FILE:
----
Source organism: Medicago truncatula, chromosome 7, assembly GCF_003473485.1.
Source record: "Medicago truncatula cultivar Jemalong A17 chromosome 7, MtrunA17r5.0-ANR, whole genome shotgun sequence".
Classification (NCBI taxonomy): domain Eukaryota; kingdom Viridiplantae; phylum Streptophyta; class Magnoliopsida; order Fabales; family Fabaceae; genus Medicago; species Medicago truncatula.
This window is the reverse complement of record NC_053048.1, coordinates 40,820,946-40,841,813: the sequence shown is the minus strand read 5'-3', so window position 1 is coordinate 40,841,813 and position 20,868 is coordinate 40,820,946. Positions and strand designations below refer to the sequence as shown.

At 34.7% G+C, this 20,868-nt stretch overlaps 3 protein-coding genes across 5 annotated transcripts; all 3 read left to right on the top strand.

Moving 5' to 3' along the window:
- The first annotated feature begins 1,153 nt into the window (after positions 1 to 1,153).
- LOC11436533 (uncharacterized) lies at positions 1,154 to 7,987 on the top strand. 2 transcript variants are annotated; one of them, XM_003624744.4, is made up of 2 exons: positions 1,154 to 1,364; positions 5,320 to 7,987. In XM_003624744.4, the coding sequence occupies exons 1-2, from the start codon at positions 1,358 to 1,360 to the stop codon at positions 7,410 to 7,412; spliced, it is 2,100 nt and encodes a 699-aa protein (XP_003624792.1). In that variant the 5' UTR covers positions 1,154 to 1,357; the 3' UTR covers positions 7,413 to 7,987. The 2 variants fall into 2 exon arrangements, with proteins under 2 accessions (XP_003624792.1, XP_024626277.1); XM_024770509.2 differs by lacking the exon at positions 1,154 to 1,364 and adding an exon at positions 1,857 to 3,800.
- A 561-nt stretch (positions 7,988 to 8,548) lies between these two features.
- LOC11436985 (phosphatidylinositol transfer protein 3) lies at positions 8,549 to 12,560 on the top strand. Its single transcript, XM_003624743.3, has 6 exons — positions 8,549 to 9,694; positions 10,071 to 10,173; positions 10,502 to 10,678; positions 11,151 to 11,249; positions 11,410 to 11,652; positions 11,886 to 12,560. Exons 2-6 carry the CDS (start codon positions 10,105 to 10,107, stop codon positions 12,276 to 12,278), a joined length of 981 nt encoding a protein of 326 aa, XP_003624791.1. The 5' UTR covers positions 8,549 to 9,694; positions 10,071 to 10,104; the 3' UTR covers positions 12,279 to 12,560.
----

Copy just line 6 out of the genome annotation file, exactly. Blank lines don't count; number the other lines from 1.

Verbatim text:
Moving 5' to 3' along the window: